Early Life Among the Indians
Copyright 1891 B.G. Armstrong & T.P. Wentworth, Ashland, WI.
1892 Press of A.W. Bowron, Ashland, Wis.


Chapter X.

Excitement Among the Whites and Indians of Lake Superior - Origins of the Far-Famed Ghost Dance - Was a Half Crazy Religious Teaching


I will now relate some circumstances, which connect themselves, in an indirect way, with the interview with Gus Beaulieu, printed in the "Minneapolis Journal" of February 4th 1891, given in the previous chapter. It was the spring of 1878 I think, that considerable excitement was caused in and around Ashland, Wisconsin, over a report in circulation that Indians were dancing and having powwows further west and were working their way toward the reservations in this part of the country. Settlers came to me at different times to inquire if I knew or could tell the cause of it knowing that I was familiar with the language and could give the information if any one could. All I could tell them was that I had head off something of the kind going on in Minnesota and they were moving toward this state. The next I heard of them they were within one hundred miles of Ashland; that the party were performing and teaching a new kind of dance. I resolved to meet them and did so when they were about 20 miles from Ashland, at a place where the Courte Oreilles Trail crosses the White River. When I arrived they were preparing their camp for night. There were between sixty and seventy in the party, which consisted of a young Sioux girl and her interpreter, the balance being made up of Chippewas from the immediate vicinity. Before I had a chance to talk with any of them their camp was complete and the dance began, which I watched with much interest, it being the first of kind I had ever seen and to see it had been my object in meeting them. About the time the dance had been completed I got an opportunity to talk with an Indian I knew and he pointed out the Sioux girl and said there would soon be an opportunity for me to talk with her. As soon as the ceremonies were ended I had a talk with her, through her interpreter, who was a half-breed Chippewa. She represented herself to be of the Sioux tribe and a member of a band of the tribe that were massacred by Custer's Army on the Little Big Horn, about May 1876, in which all her people were killed except herself; that she saved herself by jumping into the water on the approach of the soldier and hiding herself by clinging on to the roots the bushes of an overhanging tree or upturned root until the slaughter was over and she could make her escape; tat she was in the water about twenty hours; that she reached a band of her tribe and told them the story. Whether the girl was crazed by the events and her mind shattered by awful trial and exposure she endured, I do not know but she said that spirits had told her she must teach a new dance and to teach it to all the Indian tribes and she had come to this reservation to teach. She taught that the Indians must put away the small drum they had always used and make a larger one and stop their war and pipe dances and practice only the one she was teaching. She said the small drum was no longer large enough to keep away the bad spirit and the larger one must be used on all occasions. Her nation, the Sioux, she said, had given up all other dances since the massacre of her own little band. We can all readily imagine under those circumstances and the excitement of those times how readily the Sioux took up this new dance. They were ready to accept anything of a spiritual nature at that time and took to the teachings of this girl as readily as they would to a manifestation from the sky. Knowing the Indians disposition so well I saw how quickly they would fly to this new idea. All Indians believe in a hereafter, not a single infidel was ever known among them, and the sooner they get to the happy hunting grounds the better it will suit them. With these ideas they prepared for war. The recent slaughter of all the people in that village led them to believe that the white soldiers intended to exterminate them as soon as possible, and they were in daily expectation of another raid, and were well prepared for their coming on so that when Custer's command came in their sight and went into camp they watched their every move, and when their pickets were thrown out the Indians fell back enough to allow them to post, and when it was dark they crawled upon the pickets and soon dispatched them with clubs and hatchets and then proceeded to the camp where the man body of Custer's men were and put them to their final sleep. This I give as it was related to me by a mixed blood of the Sioux's own people. From the date the girl gave in telling of the slaughter of her band and until the massacre of Custer, the Sioux had been gathering all small parties together and in one army awaited and expected another attack from the white soldiers and when Custer command came within their reach they were well organized, and as my informant told me, had a great many warriors. I have since met from time to time since the Custer horror a number of persons who at the time lived among the Sioux, some of whom were white men whom I always believed were renegade confederates of the rebellion that went there for the purpose of stirring up strife if they could. One man in particular, whose name I did not learn, but was a southern man, which I could readily detect by his speech, corroborated in every particular the manner in which the Custer command was annihilated as related to me by the eyewitness. The girl who represented herself to me as the sole survivor of that village massacre, remained here among the Chippewas some days and the last I heard of her she was going further west among the Crow and other tribes, teaching as she claimed, by the advise and direction of spirits, what is now known as the "Ghost Dance."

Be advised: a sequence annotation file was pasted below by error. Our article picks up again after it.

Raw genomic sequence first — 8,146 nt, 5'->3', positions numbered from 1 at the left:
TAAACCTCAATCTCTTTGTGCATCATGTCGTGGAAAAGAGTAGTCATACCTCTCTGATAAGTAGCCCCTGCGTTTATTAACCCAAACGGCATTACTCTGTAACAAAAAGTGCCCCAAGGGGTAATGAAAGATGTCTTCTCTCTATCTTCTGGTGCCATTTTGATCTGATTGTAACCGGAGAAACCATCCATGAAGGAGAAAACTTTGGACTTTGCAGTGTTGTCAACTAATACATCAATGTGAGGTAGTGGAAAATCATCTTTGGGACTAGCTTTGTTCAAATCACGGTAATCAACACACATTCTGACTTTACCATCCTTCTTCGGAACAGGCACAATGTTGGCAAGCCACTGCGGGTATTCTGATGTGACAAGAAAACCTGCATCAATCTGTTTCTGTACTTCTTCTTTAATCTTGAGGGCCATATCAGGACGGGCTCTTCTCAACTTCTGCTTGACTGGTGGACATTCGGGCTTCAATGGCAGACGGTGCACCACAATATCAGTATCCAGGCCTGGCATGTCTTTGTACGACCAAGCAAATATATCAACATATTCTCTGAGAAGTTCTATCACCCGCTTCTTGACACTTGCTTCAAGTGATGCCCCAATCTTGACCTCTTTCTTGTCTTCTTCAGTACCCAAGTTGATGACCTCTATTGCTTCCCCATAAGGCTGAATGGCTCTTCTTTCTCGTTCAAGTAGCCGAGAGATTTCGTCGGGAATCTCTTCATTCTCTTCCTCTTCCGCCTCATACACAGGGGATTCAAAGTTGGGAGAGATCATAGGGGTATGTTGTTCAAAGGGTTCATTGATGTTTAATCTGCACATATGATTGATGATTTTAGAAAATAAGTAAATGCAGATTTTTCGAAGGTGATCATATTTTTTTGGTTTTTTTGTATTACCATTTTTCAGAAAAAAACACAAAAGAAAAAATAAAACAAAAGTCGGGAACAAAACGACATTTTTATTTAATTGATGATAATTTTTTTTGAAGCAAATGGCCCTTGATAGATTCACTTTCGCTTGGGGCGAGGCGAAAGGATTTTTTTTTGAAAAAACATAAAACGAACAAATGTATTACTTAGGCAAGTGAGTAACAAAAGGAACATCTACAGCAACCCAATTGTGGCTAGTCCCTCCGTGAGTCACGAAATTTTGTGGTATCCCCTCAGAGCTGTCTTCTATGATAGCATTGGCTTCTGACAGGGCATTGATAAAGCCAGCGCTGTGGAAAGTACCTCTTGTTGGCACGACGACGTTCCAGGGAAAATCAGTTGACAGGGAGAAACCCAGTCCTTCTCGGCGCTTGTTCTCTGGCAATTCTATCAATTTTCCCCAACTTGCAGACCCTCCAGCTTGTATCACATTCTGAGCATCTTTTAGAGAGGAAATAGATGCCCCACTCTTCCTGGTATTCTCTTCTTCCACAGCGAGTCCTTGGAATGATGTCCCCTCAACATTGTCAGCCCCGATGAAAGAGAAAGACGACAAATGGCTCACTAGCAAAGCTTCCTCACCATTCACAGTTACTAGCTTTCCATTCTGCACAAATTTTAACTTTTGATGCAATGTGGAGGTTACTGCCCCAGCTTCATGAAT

Contributed and used with permission on this site by Timm Severud. The Lac Courte Oreilles Historical Preservation Office created this reproduction.Timm Severud manually typed it in and some minor changes to text have been made from the original, to correct spelling mistakes, and slight grammar mistakes. There is no copyright on this book or this reproduction. Feel free to use and share with others. Enjoy what I consider the best historical biography I have ever read. T.L.S.